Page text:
Your algorithm is taking each member of the array, and comparing to each subsequent member, removing anagram matches.

The primeHash() method is interesting, but ultimately it is a red herring of sorts... and it only works for lower-case input words. You have obviously invested some thought in to it, but there's a simpler solution to that problem:

private static final String anagramKey(String word) {
word = word.toLowerCase();
char[] chars = word.toCharArray();
Arrays.sort(chars);
return new String(chars);
}

Take all letters, sort them, return a String. All anagrams of the same letters will have the same keys.

With that key system, the basic code can be come simpler with:

HashMap<String,List<String>> matchMap = new HashMap<>();
for (String word : args) {
String key = anagramKey(word);
if (!matchMap.containsKey(key)) {
matchMap.put(key, new ArrayList<String>());
}
matchMap.get(key).add(word);
}

System.out.println(matchMap);

That reduces your problem to an $O(n)$ one.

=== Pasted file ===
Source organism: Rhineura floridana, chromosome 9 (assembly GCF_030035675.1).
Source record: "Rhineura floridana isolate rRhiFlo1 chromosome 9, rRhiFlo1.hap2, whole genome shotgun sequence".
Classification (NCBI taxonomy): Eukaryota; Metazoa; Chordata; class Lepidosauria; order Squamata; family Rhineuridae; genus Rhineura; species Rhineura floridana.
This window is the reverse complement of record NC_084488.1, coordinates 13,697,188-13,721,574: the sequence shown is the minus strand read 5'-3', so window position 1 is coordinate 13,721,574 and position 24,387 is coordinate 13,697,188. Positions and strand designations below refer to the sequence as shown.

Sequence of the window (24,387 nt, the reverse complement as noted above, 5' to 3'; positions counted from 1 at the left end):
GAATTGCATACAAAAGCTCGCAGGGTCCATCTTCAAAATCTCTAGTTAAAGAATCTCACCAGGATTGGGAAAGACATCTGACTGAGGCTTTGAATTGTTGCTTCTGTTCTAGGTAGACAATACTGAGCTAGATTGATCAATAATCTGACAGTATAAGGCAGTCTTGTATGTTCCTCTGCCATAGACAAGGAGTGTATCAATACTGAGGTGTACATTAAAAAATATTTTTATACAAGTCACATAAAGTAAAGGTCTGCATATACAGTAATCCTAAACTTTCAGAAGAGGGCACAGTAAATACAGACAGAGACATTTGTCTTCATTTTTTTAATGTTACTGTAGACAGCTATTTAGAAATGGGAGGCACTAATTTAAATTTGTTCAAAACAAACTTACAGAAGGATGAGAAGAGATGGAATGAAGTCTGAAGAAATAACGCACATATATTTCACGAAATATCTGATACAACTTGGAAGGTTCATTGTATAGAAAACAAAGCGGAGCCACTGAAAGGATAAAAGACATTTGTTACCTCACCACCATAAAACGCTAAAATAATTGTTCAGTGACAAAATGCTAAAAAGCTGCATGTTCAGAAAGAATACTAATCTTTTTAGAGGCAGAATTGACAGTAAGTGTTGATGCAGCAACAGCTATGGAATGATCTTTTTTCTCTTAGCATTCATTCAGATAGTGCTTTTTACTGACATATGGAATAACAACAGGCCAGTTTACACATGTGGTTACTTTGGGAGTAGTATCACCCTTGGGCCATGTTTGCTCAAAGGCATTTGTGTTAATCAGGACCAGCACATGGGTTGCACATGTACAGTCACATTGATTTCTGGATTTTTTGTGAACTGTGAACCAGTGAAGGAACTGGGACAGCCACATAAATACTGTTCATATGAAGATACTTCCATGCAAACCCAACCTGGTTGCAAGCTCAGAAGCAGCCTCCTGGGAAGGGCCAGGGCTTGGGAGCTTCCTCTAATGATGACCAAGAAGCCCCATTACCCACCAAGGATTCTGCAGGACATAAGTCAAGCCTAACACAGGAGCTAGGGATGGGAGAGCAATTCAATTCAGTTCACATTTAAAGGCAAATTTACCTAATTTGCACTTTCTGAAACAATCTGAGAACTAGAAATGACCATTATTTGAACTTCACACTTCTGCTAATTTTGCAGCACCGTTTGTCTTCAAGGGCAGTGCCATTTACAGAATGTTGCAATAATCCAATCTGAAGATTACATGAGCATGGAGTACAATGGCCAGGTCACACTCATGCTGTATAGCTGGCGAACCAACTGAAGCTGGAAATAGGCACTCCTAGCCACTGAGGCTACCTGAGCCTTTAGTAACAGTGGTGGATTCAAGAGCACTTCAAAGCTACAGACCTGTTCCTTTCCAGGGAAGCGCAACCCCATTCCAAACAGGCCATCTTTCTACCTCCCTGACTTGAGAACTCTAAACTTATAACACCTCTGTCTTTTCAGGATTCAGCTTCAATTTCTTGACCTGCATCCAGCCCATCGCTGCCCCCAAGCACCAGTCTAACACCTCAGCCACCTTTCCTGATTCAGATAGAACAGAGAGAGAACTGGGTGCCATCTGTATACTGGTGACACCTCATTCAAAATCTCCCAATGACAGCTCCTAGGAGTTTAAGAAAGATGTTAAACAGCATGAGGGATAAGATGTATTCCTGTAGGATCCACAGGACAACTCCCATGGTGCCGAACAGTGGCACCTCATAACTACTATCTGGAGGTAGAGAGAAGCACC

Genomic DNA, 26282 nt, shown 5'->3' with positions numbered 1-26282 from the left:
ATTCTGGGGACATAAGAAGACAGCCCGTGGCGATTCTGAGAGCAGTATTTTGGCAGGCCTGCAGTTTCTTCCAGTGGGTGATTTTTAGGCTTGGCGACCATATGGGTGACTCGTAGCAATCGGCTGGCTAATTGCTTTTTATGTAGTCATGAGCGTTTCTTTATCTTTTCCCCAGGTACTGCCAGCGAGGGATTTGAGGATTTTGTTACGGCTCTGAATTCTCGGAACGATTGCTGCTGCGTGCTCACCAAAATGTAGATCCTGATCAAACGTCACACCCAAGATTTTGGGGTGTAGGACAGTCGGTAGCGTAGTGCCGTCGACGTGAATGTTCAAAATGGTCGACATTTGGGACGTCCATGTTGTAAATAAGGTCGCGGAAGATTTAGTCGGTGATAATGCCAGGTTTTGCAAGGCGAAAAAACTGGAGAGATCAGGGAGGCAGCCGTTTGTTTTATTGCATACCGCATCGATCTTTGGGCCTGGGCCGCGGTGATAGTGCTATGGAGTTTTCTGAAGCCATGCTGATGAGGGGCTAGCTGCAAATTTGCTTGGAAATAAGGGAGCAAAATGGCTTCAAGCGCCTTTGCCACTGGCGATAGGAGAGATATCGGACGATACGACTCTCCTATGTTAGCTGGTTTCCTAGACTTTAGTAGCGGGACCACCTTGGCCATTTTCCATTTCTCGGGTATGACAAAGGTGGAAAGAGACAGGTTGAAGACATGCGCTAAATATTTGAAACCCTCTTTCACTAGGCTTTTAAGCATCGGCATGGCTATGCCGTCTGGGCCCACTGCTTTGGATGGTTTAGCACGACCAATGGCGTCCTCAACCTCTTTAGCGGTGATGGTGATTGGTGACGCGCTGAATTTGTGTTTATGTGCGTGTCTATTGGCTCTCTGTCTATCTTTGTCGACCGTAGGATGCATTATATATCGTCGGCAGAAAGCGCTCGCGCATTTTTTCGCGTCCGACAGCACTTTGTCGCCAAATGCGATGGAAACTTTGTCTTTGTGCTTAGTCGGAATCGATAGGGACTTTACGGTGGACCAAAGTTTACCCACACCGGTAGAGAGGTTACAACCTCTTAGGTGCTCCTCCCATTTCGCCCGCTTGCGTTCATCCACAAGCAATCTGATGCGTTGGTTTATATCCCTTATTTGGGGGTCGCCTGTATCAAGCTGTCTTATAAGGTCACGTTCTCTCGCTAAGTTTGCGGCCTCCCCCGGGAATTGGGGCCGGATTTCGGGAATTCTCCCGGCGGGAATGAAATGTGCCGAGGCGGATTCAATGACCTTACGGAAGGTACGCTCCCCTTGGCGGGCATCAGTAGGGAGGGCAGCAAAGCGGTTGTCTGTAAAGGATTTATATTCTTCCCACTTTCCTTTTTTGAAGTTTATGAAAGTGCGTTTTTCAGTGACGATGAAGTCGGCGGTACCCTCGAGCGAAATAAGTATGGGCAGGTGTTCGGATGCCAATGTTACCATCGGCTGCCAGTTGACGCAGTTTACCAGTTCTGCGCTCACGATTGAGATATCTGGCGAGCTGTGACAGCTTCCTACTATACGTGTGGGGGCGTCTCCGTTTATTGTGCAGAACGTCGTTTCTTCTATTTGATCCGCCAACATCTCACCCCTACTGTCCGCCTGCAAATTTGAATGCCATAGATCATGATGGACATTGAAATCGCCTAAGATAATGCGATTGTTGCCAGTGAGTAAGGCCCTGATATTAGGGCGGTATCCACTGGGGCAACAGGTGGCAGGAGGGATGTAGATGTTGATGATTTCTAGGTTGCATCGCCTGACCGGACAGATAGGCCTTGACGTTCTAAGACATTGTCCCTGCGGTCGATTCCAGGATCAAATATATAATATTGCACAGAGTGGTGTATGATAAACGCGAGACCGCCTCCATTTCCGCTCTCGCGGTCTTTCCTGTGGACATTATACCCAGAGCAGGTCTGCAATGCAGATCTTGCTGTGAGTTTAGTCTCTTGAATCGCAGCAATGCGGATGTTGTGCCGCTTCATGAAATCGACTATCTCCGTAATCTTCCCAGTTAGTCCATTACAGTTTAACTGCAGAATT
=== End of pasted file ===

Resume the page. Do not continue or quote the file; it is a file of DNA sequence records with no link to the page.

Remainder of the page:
• Thanks for the answer. I used the code you suggested and it works really well. However, I realised that the primeHash method I used has a better worse case than sorting(merge sort in this case), O(n) So I combined primeHash with your loop construct and had a really good run time. Commented Feb 18, 2015 at 15:25
• @rolfl, also, it is a good idea to avoid using Arrays.sort since sorting is at least O(nlogn) time complexity, it is comparison-based sorting. We can take advantage of sorting using counting sort, alphabetic number size is 26 only. So hash function anagramKey(string word) time complexity can be lowered to O(n) algorithm. Commented Feb 5, 2017 at 0:18
• @JianminChen - for sorting a small array of char, I don't think the complexity/work required to build up your dataset would be worth it. You may have a smaller $O$ complexity, but I would imagine that the additional data structures you need to create, and the additional computations required for the hash, would be significantly more than $log(n)$ of the sort check. In some cases your advice may be significantly useful, but I don't think it's worth it in this case. Note that I have defaulted to code simplicity in this answer, not raw performance too. ` Commented Feb 5, 2017 at 2:27